Sunday, May 19, 2024

Arny Nadler

Arny Nadler is a sculptor and associate professor at the Sam Fox School of Design & Visual Arts at Washington University in St. Louis, where he chaired undergraduate art from 2013-2018. He earned his BFA in Sculpture from Washington University in St. Louis in 1991, and his MFA in Sculpture from Cranbrook Academy of Art in 1994. Nadler has been awarded a George Sugarman Foundation grant, a $20,000 Regional Arts Commission Fellowship and two Faculty Creative Research Grants from Washington University. In 2012, Gallery 210 at the University of Missouri-St. Louis commissioned him to create the permanent, site-specific sculpture Whelm. He has exhibited his work at venues across the country, including the Newport Beach-California Civic Center, Evanston Art Center, Turchin Art Center, Sculpture Key West, Kingston Sculpture Biennial, Maryland Hall Center for the Creative Arts, Millikin University, Western Michigan University, the Catherine Konner Sculpture Park, the University of Alabama-Huntsville, and the Mitchell Museum. His work has been reviewed in Art in America and other notable publications. He moderated the panel Material Poetics at the 2017 International Sculpture Conference in Kansas City, MO. He has presented at the Foundations in Art: Theory and Education Conference and the Mid-America College Art Association Conference, and he has been a visiting artist at several universities and colleges.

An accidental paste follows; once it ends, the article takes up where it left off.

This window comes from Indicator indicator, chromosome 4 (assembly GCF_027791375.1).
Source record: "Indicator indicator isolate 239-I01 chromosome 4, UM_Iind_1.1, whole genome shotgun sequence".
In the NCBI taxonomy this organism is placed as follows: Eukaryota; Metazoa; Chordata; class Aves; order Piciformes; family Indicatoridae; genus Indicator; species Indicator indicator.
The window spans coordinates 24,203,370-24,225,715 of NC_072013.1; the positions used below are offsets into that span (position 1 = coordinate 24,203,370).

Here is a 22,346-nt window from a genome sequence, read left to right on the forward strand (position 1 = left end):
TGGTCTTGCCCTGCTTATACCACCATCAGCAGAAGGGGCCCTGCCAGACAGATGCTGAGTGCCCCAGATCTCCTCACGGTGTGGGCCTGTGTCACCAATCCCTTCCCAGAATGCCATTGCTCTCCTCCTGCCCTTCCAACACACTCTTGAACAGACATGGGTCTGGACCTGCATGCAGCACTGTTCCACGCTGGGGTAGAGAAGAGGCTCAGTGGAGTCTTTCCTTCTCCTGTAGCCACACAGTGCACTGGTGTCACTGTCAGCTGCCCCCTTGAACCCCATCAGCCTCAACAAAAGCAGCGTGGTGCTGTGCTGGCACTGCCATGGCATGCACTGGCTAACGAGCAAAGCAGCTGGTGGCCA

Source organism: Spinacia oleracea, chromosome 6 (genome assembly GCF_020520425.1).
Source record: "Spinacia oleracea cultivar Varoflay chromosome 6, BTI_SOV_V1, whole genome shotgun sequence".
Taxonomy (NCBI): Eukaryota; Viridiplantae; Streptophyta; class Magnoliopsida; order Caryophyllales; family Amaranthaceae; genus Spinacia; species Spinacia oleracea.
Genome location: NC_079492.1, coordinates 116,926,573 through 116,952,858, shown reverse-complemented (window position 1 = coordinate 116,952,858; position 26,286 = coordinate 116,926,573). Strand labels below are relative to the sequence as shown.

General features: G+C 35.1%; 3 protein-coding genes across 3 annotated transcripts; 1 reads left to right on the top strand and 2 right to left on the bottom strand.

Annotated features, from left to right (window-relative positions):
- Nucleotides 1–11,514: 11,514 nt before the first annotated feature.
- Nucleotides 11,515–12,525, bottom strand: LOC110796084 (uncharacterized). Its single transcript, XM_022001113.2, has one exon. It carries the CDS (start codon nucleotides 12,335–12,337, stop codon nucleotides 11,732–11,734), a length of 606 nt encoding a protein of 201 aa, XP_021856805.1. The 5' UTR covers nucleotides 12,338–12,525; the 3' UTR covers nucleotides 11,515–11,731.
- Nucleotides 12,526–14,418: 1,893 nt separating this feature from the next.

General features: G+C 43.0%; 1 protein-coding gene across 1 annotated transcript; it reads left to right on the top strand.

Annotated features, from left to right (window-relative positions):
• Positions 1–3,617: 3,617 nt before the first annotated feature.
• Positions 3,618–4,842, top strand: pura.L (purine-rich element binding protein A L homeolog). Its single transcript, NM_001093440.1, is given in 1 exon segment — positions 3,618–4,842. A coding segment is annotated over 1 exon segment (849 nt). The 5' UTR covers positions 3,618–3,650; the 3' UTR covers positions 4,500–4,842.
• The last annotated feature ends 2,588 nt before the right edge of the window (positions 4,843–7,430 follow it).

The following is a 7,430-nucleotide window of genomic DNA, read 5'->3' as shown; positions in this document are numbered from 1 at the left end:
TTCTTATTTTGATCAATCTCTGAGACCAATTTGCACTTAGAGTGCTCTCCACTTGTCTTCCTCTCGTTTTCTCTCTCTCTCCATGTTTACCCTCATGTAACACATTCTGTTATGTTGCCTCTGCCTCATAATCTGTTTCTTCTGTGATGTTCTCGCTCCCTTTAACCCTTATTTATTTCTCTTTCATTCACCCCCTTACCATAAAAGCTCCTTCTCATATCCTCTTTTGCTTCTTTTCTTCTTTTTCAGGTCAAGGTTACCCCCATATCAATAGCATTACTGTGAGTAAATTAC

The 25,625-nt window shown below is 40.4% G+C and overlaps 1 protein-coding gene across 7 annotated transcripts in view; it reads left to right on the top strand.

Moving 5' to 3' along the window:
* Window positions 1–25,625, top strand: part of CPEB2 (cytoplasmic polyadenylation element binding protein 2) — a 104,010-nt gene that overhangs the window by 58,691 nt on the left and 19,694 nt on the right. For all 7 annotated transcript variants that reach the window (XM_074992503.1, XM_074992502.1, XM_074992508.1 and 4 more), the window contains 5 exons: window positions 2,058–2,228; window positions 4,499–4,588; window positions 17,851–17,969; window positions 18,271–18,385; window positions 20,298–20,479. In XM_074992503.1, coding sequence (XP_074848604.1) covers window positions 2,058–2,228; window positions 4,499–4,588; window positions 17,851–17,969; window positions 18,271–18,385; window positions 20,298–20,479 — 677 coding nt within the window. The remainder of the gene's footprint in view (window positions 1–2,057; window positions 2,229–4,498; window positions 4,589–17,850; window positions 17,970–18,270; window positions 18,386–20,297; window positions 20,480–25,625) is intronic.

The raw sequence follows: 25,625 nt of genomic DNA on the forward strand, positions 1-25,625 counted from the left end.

Nadler’s work explores the predicament of the human form, both its fragility and its dominance in the environment. As the son of an immigrant tool and die maker, he was trained at a very young age to look carefully at how things work—to steal with his eyes (as his father put it). For many years, he worked in the materials of industry, creating sculpture and installations almost exclusively in steel. Since 2012, Nadler has shifted his attention to ceramics, wanting to delve more into the plasticity of form. His latest series investigates the body in a state of ambiguous metamorphosis. Irregular outgrowths in the material signal erratic germination or atrophy—a disfiguration of appendages. What happens on one side might be wholly unanticipated on the other. By working against symmetry and toward precariousness, Nadler challenges the expectations of wholeness for the body. Influenced by the particular uncertainty of contemporary culture, these strange bodily forms defy disambiguation. Their stilled and puzzled nature is a grasping for truth or a viable belief system.

Firstling No. 2, 2017 painted ceramic, 29.5 x 30 x 15 inches photo by Richard Sprengeler
Firstling No. 10, 2017 painted ceramic, 31.375 x 15.5 x 11.5 inches photo by Richard Sprengeler
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